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Article published in the Spanish journal 'Migraciones' - December 2013

The main objective of this paper is to analyse the transformation of host communities (those that are mainly inhabited by people born in Spain) and the formation and evolution of ethnic residential enclaves in Spain. For this purpose, this investigation has employed a time series (2000-2010) of detailed population data disaggregated by sex, age and country of birth of residents in all census tracts, the smallest geographies in Spain.

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The objectives of this commissioned report were to identify and examine housing need and housing pressures in St Andrews and to outline recommendations as how these may be addressed. Following interviews with local organisations and housing providers, a survey of students and resident households and an interrogation of census and local authority demographic (especially age structure) and housing data (house prices, rent charges etc.), two dominant problems were identified: the shortage of affordable housing and the (over) concentration of student accommodation (HMOs – Housing in multiple occupation) in the centre of the town. The report’s recommendations – partially based on experience elsewhere, especially in other university towns - included: the drawing-up of a detailed housing strategy for the town by Fife Council in collaboration with community representatives to cover, inter alia: the development of an appropriate yardstick for student housing density, and the continuation of and a geographical extension of the present HMO moratorium; the construction of additional student accommodation by both private providers and by the University; and the development of a programme for affordable housing provision starting with the designation and development of a ‘social/mixed housing village’ at the Kilrymont site of Madras College when this becomes available.

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In the context of a detailed examination of a recent article by Eoin O’Sullivan [ ‘Varieties of Punitiveness in Europe: Homelessness and Urban Marginality’ European Journal of Homelessness (2012), vol. 7, pp. 69-97], this paper argues that recent attempts, based in part on the notion of European exceptionalism, to diminish the links between neoliberalism and homelessness are mistaken. The evidence of such links, even in the ‘welfare states’ of western Europe, is abundant and the wholesale supplanting of a ‘punitivism’ by ‘compassion’ is to ignore the lessons of seven decades of research which if it has taught us anything is that homelessness is not just about individual behaviour and good (or bad) intentions. It is also critically about societal constrictions and impositions and possibilities which themselves are the expression of present and past economic circumstances and prevailing political doctrine.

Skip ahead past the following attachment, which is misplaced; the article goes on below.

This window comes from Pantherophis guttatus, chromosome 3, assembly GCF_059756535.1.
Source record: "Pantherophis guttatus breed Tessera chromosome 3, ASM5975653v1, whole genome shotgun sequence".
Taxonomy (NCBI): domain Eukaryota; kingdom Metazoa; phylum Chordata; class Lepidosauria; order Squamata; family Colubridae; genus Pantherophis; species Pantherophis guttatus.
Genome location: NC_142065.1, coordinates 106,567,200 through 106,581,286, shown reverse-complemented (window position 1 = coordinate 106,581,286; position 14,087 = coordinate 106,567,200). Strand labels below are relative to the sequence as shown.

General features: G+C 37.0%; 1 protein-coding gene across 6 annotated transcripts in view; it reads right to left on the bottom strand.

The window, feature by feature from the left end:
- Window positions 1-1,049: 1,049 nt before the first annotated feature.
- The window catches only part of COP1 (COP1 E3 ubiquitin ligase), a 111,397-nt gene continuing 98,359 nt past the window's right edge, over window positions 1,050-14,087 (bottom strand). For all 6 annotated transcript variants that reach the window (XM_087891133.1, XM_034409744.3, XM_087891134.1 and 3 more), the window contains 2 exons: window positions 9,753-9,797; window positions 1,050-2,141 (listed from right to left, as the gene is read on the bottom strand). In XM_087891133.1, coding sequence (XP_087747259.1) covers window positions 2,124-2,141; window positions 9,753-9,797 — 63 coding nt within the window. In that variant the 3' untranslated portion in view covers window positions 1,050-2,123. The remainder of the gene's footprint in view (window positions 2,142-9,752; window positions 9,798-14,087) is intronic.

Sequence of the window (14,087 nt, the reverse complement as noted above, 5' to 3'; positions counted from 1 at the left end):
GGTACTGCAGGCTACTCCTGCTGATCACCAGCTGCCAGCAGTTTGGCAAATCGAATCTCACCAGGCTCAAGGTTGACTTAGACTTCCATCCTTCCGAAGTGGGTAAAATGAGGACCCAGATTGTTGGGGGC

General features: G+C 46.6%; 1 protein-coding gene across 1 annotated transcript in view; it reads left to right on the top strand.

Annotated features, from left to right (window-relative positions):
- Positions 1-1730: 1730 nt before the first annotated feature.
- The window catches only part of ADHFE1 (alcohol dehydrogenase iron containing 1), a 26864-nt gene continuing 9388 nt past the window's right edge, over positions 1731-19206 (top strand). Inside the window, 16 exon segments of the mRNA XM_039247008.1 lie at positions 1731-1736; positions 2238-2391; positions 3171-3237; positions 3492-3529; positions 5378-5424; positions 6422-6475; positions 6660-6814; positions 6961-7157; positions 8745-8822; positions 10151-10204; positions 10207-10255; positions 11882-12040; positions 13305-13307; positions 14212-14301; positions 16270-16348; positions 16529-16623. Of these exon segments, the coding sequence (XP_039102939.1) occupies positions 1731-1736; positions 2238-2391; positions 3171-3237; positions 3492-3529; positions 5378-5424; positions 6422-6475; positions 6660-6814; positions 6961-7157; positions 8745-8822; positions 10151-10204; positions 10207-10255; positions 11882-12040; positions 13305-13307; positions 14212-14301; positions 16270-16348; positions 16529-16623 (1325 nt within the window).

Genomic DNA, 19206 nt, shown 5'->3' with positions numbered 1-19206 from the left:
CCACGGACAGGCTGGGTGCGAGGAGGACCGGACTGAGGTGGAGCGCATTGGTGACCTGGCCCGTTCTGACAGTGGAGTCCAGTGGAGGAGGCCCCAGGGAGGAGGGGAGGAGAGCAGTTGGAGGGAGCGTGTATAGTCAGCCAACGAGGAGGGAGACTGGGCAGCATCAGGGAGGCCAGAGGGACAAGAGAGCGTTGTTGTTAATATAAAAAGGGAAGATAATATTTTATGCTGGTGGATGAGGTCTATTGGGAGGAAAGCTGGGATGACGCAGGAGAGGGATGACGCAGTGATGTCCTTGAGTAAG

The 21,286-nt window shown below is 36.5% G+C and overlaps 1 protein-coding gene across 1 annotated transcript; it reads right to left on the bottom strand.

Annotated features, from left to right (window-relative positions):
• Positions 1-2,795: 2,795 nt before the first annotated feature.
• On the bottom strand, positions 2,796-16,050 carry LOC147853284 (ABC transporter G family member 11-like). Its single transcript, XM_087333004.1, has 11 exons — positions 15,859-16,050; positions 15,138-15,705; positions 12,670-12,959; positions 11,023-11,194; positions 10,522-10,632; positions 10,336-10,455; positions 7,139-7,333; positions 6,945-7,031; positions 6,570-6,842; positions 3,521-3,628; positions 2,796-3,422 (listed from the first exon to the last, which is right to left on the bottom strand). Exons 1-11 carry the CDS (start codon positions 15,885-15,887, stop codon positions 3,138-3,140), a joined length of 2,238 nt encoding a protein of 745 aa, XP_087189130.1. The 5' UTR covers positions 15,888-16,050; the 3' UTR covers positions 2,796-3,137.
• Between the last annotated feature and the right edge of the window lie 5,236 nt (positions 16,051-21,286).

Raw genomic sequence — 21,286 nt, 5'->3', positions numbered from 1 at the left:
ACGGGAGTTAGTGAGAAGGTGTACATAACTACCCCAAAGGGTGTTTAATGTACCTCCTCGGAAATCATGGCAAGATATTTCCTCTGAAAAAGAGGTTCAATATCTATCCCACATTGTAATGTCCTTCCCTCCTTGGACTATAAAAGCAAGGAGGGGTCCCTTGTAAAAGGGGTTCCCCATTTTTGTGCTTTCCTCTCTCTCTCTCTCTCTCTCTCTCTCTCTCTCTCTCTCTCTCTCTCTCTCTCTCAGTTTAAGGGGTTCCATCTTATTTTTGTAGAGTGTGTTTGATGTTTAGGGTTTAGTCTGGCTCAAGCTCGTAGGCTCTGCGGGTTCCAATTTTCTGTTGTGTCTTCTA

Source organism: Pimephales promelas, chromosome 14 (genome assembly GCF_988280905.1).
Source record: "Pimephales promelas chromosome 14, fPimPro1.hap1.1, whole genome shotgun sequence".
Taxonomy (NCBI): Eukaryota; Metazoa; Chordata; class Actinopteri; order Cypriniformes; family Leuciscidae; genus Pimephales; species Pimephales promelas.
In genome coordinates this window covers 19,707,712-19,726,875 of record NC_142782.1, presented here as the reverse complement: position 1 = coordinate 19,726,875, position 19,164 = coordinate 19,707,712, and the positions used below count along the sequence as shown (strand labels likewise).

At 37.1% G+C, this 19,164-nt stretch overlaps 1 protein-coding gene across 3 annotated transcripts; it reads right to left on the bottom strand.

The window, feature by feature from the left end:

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Community-led housing organisations innovate in the resolution of local housing issues by adopting a specialised local focus and emphasising community leadership and engagement. In order to meet their objectives they require access to finance, skills and legitimacy; resources that are often secured through frameworks of intermediary support and external partnerships. This article uses two sector-based case studies of community land trusts (CLTs) and self-help housing to explore the importance and effect of intermediary support in securing access to these resources. These sectors have grown in size and importance in recent years through different forms of intermediation that replicate community-led housing in different locations. The article compares the 'scaling-up' of CLTs and the viral spread of self-help housing, highlighting differences in the emphasis that each approach places on community leadership and links with technical experts. We then discuss the implications of this for future housing initiatives and wider relevance for facilitating community-led innovation. Volume 4, Issue 3 of Voluntary Sector Review (November 2013)

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Full reference:
Soaita, A. M. (2013). Book review: 'Social Housing across Europe' by Noémie Houard (Ed) Paris: Imprimerie de la Direction legale et administrative, 362 pp.; €20 paperback, ISBN 978-2-11-008849-9, Urban Studies, 50(10).